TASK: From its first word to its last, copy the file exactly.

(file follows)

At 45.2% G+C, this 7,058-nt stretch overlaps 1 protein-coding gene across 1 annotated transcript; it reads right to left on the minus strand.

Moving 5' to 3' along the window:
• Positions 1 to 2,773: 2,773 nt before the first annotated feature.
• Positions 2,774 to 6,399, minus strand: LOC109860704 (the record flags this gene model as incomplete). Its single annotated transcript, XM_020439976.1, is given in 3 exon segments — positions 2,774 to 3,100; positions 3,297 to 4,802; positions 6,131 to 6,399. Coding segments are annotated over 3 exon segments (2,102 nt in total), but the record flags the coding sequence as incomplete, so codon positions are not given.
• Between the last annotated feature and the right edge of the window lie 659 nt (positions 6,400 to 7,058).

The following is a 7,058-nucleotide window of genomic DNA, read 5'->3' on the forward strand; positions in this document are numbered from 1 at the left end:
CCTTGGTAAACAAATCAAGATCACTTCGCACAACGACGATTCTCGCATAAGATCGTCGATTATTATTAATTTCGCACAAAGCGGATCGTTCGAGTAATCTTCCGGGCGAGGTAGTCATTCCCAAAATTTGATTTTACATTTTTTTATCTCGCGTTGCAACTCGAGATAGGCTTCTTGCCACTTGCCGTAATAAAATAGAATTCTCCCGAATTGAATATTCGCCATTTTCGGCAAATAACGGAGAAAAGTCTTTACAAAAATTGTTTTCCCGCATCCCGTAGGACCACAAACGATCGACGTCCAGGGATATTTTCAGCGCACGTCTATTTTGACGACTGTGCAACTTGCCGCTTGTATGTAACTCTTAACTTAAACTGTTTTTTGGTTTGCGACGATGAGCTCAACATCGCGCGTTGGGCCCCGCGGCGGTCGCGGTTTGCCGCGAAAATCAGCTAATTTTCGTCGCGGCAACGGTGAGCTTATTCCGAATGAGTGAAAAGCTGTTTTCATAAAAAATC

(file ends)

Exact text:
At 45.2% G+C, this 7,058-nt stretch overlaps 1 protein-coding gene across 1 annotated transcript; it reads right to left on the minus strand.

Moving 5' to 3' along the window:
• Positions 1 to 2,773: 2,773 nt before the first annotated feature.
• Positions 2,774 to 6,399, minus strand: LOC109860704 (the record flags this gene model as incomplete). Its single annotated transcript, XM_020439976.1, is given in 3 exon segments — positions 2,774 to 3,100; positions 3,297 to 4,802; positions 6,131 to 6,399. Coding segments are annotated over 3 exon segments (2,102 nt in total), but the record flags the coding sequence as incomplete, so codon positions are not given.
• Between the last annotated feature and the right edge of the window lie 659 nt (positions 6,400 to 7,058).

The following is a 7,058-nucleotide window of genomic DNA, read 5'->3' on the forward strand; positions in this document are numbered from 1 at the left end:
CCTTGGTAAACAAATCAAGATCACTTCGCACAACGACGATTCTCGCATAAGATCGTCGATTATTATTAATTTCGCACAAAGCGGATCGTTCGAGTAATCTTCCGGGCGAGGTAGTCATTCCCAAAATTTGATTTTACATTTTTTTATCTCGCGTTGCAACTCGAGATAGGCTTCTTGCCACTTGCCGTAATAAAATAGAATTCTCCCGAATTGAATATTCGCCATTTTCGGCAAATAACGGAGAAAAGTCTTTACAAAAATTGTTTTCCCGCATCCCGTAGGACCACAAACGATCGACGTCCAGGGATATTTTCAGCGCACGTCTATTTTGACGACTGTGCAACTTGCCGCTTGTATGTAACTCTTAACTTAAACTGTTTTTTGGTTTGCGACGATGAGCTCAACATCGCGCGTTGGGCCCCGCGGCGGTCGCGGTTTGCCGCGAAAATCAGCTAATTTTCGTCGCGGCAACGGTGAGCTTATTCCGAATGAGTGAAAAGCTGTTTTCATAAAAAATC